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Linear measurement lessons Document Transcript

  • 1. Measurement<br />The main focus of this unit is to introduce and explore measurement as non-standard units can be used to measure objects<br />Mass is a measure of how heavy an object is. Mass can be measured using non-standard units. Students can make comparison statements.<br />The activities and problems presented will give the teachers opportunities to assess students’ knowledge of linear measurement and mass. Students will be engaged in opportunities to communicate their understandings individually and with others, develop and apply strategies to measure objects and make connections to prior knowledge, justify their thinking and represent their understanding in a variety of ways.<br />Assessment Methods or Strategies<br />
    • Whole class/ group observations-checklists
    • 2. Individual anecdotal observations- sticky notes
    • 3. Individual interviews- with those who need intervention
    • 4. Journals or learning logs-written communication and representation- Class Journal on Measurement
    • 5. “Show What You Know” or Exemplar Problems to score using a rubric from NCTM
    • 6. These outcome indicators are for grade two and will be used only for this lesson as I launch the unit on Measurement. I will gather information of prior knowledge and use of proper vocabulary before evaluating the outcome below.
    Grade TwoMeasures length and height using non-standard measurements/ Compares, OrdersMakes Statements of Comparison using proper mathematical language<br />
    • SS2.1 Demonstrate understanding of non-standard units for linear measurement by:
    • 7. • describing the choice and appropriate use of non-standard units
    • 8. • estimating
    • 9. • measuring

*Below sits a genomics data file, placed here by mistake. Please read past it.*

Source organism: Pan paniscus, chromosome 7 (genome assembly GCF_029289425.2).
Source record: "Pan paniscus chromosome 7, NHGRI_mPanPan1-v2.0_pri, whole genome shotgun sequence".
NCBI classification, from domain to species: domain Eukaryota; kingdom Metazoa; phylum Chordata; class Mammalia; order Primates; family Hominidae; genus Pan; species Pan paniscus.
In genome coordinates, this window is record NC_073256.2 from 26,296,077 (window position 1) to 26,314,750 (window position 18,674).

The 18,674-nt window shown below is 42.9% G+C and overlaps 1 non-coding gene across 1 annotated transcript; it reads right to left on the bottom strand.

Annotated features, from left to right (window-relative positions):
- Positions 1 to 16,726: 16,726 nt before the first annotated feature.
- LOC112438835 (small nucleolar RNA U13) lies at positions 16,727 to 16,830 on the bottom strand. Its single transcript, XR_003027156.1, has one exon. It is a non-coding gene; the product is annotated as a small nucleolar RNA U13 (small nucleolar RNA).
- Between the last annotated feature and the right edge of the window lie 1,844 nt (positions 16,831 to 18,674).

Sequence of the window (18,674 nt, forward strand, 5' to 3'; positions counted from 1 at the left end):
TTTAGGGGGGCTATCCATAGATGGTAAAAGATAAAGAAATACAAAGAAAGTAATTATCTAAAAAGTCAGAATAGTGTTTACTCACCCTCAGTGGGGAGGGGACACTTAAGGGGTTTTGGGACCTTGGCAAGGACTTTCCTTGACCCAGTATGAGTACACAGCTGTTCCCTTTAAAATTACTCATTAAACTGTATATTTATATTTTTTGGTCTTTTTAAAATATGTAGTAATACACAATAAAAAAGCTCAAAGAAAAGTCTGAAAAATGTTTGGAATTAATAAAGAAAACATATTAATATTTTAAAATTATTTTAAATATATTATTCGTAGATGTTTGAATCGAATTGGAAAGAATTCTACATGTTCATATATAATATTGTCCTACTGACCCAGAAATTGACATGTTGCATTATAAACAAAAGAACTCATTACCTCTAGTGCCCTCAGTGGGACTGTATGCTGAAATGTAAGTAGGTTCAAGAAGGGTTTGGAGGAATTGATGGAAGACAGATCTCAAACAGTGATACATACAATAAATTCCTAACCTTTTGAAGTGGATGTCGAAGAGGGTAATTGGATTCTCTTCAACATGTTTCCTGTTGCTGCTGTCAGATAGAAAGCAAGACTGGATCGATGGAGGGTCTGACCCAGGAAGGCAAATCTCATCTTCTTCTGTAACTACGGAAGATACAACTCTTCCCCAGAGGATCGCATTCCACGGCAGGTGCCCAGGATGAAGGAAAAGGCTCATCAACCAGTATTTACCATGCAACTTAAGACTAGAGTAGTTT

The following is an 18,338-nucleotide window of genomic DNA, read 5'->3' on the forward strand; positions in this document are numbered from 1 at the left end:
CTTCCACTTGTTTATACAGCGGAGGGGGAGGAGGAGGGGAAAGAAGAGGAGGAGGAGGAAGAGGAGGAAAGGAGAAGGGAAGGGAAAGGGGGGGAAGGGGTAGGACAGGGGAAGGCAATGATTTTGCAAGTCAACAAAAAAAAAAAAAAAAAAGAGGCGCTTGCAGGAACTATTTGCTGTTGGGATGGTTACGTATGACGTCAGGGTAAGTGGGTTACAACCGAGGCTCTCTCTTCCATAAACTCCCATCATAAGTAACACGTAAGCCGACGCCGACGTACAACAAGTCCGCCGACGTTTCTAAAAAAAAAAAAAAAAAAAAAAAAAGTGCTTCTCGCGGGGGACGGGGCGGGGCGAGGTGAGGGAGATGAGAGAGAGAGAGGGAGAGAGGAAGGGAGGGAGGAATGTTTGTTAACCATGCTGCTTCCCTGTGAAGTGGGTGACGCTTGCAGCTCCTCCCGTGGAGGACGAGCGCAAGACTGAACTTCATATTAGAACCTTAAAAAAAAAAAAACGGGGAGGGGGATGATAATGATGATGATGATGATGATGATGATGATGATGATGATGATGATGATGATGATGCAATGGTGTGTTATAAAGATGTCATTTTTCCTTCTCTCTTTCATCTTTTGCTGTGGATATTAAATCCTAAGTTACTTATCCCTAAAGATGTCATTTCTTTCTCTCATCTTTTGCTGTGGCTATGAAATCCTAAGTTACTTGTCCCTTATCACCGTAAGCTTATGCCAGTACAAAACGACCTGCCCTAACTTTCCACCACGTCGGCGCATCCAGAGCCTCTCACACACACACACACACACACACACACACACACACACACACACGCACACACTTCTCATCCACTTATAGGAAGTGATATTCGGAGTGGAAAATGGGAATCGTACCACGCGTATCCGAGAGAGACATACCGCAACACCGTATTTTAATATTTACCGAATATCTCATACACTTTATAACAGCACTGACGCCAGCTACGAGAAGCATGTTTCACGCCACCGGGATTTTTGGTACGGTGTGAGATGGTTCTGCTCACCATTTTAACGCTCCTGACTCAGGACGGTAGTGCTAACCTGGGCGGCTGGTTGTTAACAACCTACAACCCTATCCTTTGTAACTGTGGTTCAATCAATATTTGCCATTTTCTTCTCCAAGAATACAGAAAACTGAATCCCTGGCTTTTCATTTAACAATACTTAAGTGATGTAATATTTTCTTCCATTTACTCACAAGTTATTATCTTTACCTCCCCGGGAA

• 10. • comparing and analyzing measurements
    A Three-Part Format for Problem-Based Lessons<br />Lesson 1- Introduction to Linear Measurement<br />Curriculum Outcomes:<br />Shape and Space<br />SSK.1 Use direct comparison to compare two objects based on a single attribute, such as • length including height • mass • volume • capacity. <br />a) Compare the length or height of two objects and explain how they compare using the words shorter, longer, taller, or almost the same. <br />b) Compare the mass of two objects and explain how they compare using the words lighter, heavier, or almost the same. <br />c) Compare the volume of two objects or capacity of two containers and explain how they compare using the words less, more, bigger, smaller, or almost the same.<br />SS1.1 Demonstrate an understanding of measurement as a process of comparing by:<br />• identifying attributes that can be compared<br />• ordering objects<br />• making statements of comparison<br />• filling, covering, or matching<br />SS2.1 Demonstrate understanding of non-standard units for linear measurement by:<br />• describing the choice and appropriate use of non-standard units<br />• estimating<br />• measuring<br />• comparing and analyzing measurements<br />SS3.3. Demonstrate an understanding of linear measurement (cm and m) including: <br />selecting and justifying referents <br />generalizing the relationship between cm and m <br />estimating length and perimeter using referents <br />measuring and recording length, width, height, and perimeter <br />constructing 2-D shapes with a given perimeter or given lengths. <br />Math Word Wall:<br />
    • measurement
    • 11. non-standard unit
    Materials:<br />
    • various lengths of yarn/lots of string/craft sticks/giant gingerbread man/recording sheet
    Before: Opening Warm-up “Compare Yarn Lengths”<br />Have students take a piece of yarn from the basket and compare their yarn length with that of their partners. Encourage students to compare their pieces with questions and statements such as, whose is longer? Whose is shorter? Discuss findings. Have students make statements about their comparison findings. Share in full group.<br />“Samantha’s yarn is longer than my yarn. My yarn is shorter than Samantha’s yarn.”<br />__________________________________________________________________________<br />Guided Discussion<br />Display giant gingerbread man <br />ASK: <br />
    • About how many craft sticks tall do you think this gingerbread is?
    • 12. How could we measure to find out?
    • 13. Lay the cut-out on the floor.
    • 14. Lay some craft sticks out with spaces between “How’s this, have I done it right?”
    • 15. Rearrange sticks now with overlap. “How’s this, have I done it right?”
    • 16. Lay the sticks end to end in a crooked line. “How’s this, have I done it right?”